Our Aromatics segment delivered adjusted EBITDA about $10.5 million higher than the same period last year despite a 32% decline in sales volumes. The improved performance was related to the price movement of the main feedstock for the business benzene and propylene as well as cost reductions. These raw material prices increased through the quarter and created an inventory holding gain.

At this time I'll turn the call over to Greg to review our financial results in greater detail.

Gregory Thompson

Thank you, Paul. Good morning ladies and gentlemen. Before I review our financial results I'd like to point out one particular item that you should note in our reported financial statements.

On the income statements you should note that the number of shares used for calculating earnings per share is based on the amount of shares that were issued and outstanding after taking into account the reverse stock split, which is 1.39 million. This number does not include the approximately 1.3 million common shares or the 30.2 million convertible preferred shares that were distributed in the debt exchange, but are as yet unregistered.

We will soon send out a proxy, and set a date for a special shareholder meeting where shareholders will be asked to approve an amendment to Georgia Gulf's charter to increase the number of common shares authorized to 100 million. Upon approval, the 30.2 million convertible preferred shares would automatically convert to common on a one-to-one basis. At that point we would have 32.9 million shares outstanding.

Net sales in the second quarter were 524.3 million down about 326 million from the same quarter of last year. The decrease in sales was driven by extremely challenging housing and construction markets in North America. ECU values that declined throughout the quarter and lower feedstock and energy costs.

Now let's look at our performance from continuing operations during the second quarter. Georgia Gulf reported operating income of 5.1 million for the second quarter of 2009 compared to operating income of 63.1 million in the second quarter of 2008.

Excluding the restructuring and impairment charges and gains on asset sales in both periods we reported adjusted operating income of 25.1 million in the second quarter of 2009 compared to adjusted operating income of 33.5 million in the second quarter of 2008. SG&A expense for the second quarter of 2009 was 50.2 million, 11.6 million higher than the same period last year. The increase was mainly related to higher professional fees related to contingency planning and financial restructuring activities, an increase in bad debt reserves and higher interest rates on the new assets securitization facility we put in place in March 2009.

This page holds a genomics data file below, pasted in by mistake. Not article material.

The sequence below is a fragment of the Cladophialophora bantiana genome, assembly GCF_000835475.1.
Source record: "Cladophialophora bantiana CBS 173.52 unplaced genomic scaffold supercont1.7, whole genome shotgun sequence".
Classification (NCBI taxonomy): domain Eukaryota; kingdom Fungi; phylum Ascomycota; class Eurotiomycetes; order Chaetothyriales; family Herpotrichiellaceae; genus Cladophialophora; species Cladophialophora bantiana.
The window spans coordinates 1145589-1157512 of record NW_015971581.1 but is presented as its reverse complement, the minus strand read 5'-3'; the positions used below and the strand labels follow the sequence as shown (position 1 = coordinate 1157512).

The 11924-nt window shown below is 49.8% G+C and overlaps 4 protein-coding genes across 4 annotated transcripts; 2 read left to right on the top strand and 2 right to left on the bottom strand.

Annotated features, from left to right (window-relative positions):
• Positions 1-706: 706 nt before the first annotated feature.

Now that the debt exchange has been completed, we except professional fees to fall back to 2008 level and our normalized SG&A run rate to average around 40 million. Now looking at the segments, in the core volume segments second quarter 2009 sales decreased to 232 million from 401.8 million during the second quarter of 2008. Sales were impacted by extremely difficult housing and construction related market conditions, lower ECU value and lower feed stock in energy costs.

This segment posted operating income of 24.4 million compared to operating income of 38.8 million during the same quarter in the prior year. And into our profiles and moldings segments sales were 92.4 million for the second quarter of 2009 compared to 118.3 million during the same quarter in the prior year. Sales on a constant currency basis declined 17%.

The segment's operating loss was 16 million for the second quarter of 2009 compared to an operating loss of 1.6 million during the same quarter in the prior year. The increase in operating losses is primarily the result of 17.8 million of asset impairment and restructuring charges partially off set by cost reductions. Excluding the asset impermanent and restructuring charges, operating income improved to 1.8 million compared to an operating loss of 1.4 million in the same period last year.

In the Outdoor Building Products segment sales were 124 million for the second quarter of 2009 compared to 167.1 million during the same quarter in the prior year. Sales on a constant currency basis declined about 19% compared to 2008. Sales in the second quarter of 2008 include about 11 million related to the outdoor storage business we sold in 2008. This segment reported operating income of 8.4 million in the second quarter of 2009, compared to operating income of 5.2 million during the same quarter in the prior year. The operating income improvement is mainly driven by cost reduction actions partially offset by lower sales volumes.

In the Aromatics segment sales decreased 53% to 76 million for the second quarter of 2009 from 162.7 million in the second quarter of 2008. The dramatic drop in sales was driven by lower sales prices due to much cheaper feedstock and much lower sales volumes in phenol and acetone which primarily was due to the extremely difficult housing and construction markets in North America.

The segment recorded operating income of 7.9 million compared to an operating loss of 3.1 million during the second quarter of 2008. The increase in operating income is mainly attributable to inventory holding gains caused by raw material costs rising through the quarter as well as cost reduction actions.

The total FIFO impact for the second quarter was a positive 7.5 million compared to a 22.6 million positive FIFO impact in the same period last year.